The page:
As Keith said above, the optical zoom of this model appears to be a genuine 18x. There are probably the usual digital "zoom" cropping mode beyond that, as well.
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Old Friday 26th January 2007, 07:34   #7
John Fleet
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According to the DC review:
'There will be support for conversion lenses, both wide and telephoto. The wide lens (WCON-07) will lower the focal range to 19.6 mm, while the tele lens (TCON-17) boosts it to a whopping 856.8 mm!'

-- so my TCON-17 can live on!
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Old Friday 26th January 2007, 08:56   #8
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Vs Sony Alpha

This gives me an interesting problem. I am in the market for a DSLR but don't have the funds to buy what I REALLY want (champagne ideas-beer money).
I had just about decided on the Sony Alph 100 with a Sigma zoom-say 70-300/400. Now this comes out.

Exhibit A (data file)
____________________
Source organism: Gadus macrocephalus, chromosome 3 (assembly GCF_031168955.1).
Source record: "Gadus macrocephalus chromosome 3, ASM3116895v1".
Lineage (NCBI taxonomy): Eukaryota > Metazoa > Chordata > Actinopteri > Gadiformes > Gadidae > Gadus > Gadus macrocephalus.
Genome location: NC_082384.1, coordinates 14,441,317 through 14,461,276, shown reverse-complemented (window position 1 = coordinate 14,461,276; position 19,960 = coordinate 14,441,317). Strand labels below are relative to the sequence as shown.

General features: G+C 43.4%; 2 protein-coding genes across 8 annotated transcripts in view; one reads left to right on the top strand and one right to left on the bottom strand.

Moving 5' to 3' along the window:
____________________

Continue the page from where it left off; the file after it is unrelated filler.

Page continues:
The only draw back I can readily see with the Olympus is the lower pixels 7,000 as against 10,000 for the Sony.
I was also going to say the maximum length of 500mm but if you can convert to 865mm ??
I certainly like the idea of being able to carry it around as any other 'small' digital because I combine bird watching with walking.
Can anyone see any problems or reasons to prfer one above the other ??

Last edited by David Smith : Friday 26th January 2007 at 09:00.
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Old Friday 26th January 2007, 10:49   #9
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Quote:
Originally Posted by David Smith
This gives me an interesting problem. I am in the market for a DSLR but don't have the funds to buy what I REALLY want (champagne ideas-beer money).
I had just about decided on the Sony Alph 100 with a Sigma zoom-say 70-300/400. Now this comes out.
The only draw back I can readily see with the Olympus is the lower pixels 7,000 as against 10,000 for the Sony.
I was also going to say the maximum length of 500mm but if you can convert to 865mm ??
I certainly like the idea of being able to carry it around as any other 'small' digital because I combine bird watching with walking.
Can anyone see any problems or reasons to prfer one above the other ??
A DSLR is going to have much better resolution and image quality for the same equivalent focal length. You have to balance features, image quality, portability and affordability according to your own needs....